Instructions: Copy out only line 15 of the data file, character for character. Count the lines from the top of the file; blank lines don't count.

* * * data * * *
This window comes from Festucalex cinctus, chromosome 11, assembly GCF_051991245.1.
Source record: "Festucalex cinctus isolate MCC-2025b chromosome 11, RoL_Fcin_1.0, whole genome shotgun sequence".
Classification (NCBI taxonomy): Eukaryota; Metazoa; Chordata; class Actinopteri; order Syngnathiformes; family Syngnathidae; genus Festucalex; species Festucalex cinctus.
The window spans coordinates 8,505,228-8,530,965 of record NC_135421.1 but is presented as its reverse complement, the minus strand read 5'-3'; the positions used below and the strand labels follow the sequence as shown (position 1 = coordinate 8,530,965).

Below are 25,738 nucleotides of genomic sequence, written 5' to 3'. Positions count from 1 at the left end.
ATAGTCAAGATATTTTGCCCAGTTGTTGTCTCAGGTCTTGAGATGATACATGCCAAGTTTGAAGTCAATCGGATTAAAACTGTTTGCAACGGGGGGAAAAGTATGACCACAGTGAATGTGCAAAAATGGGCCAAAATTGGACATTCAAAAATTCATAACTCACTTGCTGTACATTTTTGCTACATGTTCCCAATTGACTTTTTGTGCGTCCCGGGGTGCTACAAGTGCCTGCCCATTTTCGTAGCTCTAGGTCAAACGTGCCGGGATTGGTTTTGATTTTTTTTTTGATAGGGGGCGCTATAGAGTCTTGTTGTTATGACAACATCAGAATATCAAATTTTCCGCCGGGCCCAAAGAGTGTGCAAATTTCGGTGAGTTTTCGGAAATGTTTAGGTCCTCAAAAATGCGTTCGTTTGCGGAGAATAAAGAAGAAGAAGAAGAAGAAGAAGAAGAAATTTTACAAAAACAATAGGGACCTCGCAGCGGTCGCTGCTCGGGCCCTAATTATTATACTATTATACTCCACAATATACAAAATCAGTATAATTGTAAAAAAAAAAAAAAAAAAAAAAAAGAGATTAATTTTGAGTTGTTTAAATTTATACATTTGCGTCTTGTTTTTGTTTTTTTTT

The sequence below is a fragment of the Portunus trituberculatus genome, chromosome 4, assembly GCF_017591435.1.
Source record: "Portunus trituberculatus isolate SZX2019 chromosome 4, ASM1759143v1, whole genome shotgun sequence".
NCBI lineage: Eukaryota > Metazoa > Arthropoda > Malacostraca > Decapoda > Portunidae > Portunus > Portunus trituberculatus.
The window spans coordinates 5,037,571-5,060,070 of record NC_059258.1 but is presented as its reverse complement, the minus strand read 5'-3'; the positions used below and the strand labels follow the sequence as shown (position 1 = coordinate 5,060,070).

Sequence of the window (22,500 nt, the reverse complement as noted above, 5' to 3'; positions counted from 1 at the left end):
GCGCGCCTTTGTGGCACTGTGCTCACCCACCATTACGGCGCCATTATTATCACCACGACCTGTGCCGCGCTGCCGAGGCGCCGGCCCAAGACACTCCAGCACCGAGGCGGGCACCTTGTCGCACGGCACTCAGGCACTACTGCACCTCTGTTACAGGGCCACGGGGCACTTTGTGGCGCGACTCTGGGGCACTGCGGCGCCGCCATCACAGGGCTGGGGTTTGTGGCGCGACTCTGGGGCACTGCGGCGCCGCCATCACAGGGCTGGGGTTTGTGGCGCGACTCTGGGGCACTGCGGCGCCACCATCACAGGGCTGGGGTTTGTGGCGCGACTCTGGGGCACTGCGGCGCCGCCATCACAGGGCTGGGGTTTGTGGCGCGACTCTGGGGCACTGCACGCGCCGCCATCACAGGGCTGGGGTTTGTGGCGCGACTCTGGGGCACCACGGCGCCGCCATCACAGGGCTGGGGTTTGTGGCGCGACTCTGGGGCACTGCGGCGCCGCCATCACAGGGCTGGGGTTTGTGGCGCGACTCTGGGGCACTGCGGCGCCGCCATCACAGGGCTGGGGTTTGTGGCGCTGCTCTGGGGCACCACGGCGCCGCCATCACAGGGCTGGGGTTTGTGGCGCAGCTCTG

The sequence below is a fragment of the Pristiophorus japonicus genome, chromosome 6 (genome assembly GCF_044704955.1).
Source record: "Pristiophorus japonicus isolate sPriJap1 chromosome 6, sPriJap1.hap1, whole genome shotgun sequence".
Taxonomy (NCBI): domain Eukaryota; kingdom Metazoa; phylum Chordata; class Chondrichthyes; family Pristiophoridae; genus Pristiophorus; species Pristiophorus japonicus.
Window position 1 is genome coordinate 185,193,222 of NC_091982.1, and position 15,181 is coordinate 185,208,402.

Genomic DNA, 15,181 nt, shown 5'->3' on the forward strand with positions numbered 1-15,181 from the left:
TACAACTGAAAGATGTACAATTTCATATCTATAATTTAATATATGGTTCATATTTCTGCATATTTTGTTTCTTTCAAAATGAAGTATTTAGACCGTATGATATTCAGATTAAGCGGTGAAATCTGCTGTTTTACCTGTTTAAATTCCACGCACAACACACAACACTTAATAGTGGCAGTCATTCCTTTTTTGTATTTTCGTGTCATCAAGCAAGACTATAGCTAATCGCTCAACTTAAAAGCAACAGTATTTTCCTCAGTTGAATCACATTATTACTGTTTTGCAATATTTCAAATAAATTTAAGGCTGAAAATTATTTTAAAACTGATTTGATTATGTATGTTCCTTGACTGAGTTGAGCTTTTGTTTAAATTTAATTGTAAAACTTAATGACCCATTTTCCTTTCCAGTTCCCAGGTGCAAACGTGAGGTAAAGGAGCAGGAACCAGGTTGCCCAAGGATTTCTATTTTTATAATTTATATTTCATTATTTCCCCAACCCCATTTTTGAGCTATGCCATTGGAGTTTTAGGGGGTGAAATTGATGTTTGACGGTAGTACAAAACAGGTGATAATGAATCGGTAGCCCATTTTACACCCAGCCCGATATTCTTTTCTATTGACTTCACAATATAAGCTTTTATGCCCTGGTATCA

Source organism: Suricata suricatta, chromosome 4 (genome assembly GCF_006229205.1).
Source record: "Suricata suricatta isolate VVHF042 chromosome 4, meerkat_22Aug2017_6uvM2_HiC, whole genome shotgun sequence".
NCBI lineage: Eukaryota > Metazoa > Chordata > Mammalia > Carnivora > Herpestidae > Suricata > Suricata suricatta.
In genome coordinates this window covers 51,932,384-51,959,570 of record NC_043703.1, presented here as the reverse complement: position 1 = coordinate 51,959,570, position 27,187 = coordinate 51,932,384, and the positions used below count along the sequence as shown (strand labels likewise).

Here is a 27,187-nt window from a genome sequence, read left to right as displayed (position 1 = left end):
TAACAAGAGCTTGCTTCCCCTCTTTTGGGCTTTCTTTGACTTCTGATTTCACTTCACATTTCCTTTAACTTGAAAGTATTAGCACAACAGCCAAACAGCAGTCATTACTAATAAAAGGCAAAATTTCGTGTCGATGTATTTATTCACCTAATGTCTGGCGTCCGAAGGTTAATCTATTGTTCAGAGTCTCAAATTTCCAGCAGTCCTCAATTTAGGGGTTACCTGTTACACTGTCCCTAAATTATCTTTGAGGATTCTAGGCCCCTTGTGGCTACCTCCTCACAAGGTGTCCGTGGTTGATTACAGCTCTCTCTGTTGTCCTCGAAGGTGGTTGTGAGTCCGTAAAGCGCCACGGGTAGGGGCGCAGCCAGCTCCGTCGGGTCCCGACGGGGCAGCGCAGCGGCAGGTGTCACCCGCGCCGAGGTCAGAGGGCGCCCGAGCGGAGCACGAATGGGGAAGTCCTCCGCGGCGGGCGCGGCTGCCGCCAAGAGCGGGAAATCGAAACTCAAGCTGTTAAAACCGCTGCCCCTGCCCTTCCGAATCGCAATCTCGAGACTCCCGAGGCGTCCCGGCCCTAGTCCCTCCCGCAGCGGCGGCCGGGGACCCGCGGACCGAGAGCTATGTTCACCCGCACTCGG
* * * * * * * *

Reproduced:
Taxonomy (NCBI): domain Eukaryota; kingdom Metazoa; phylum Chordata; class Chondrichthyes; family Pristiophoridae; genus Pristiophorus; species Pristiophorus japonicus.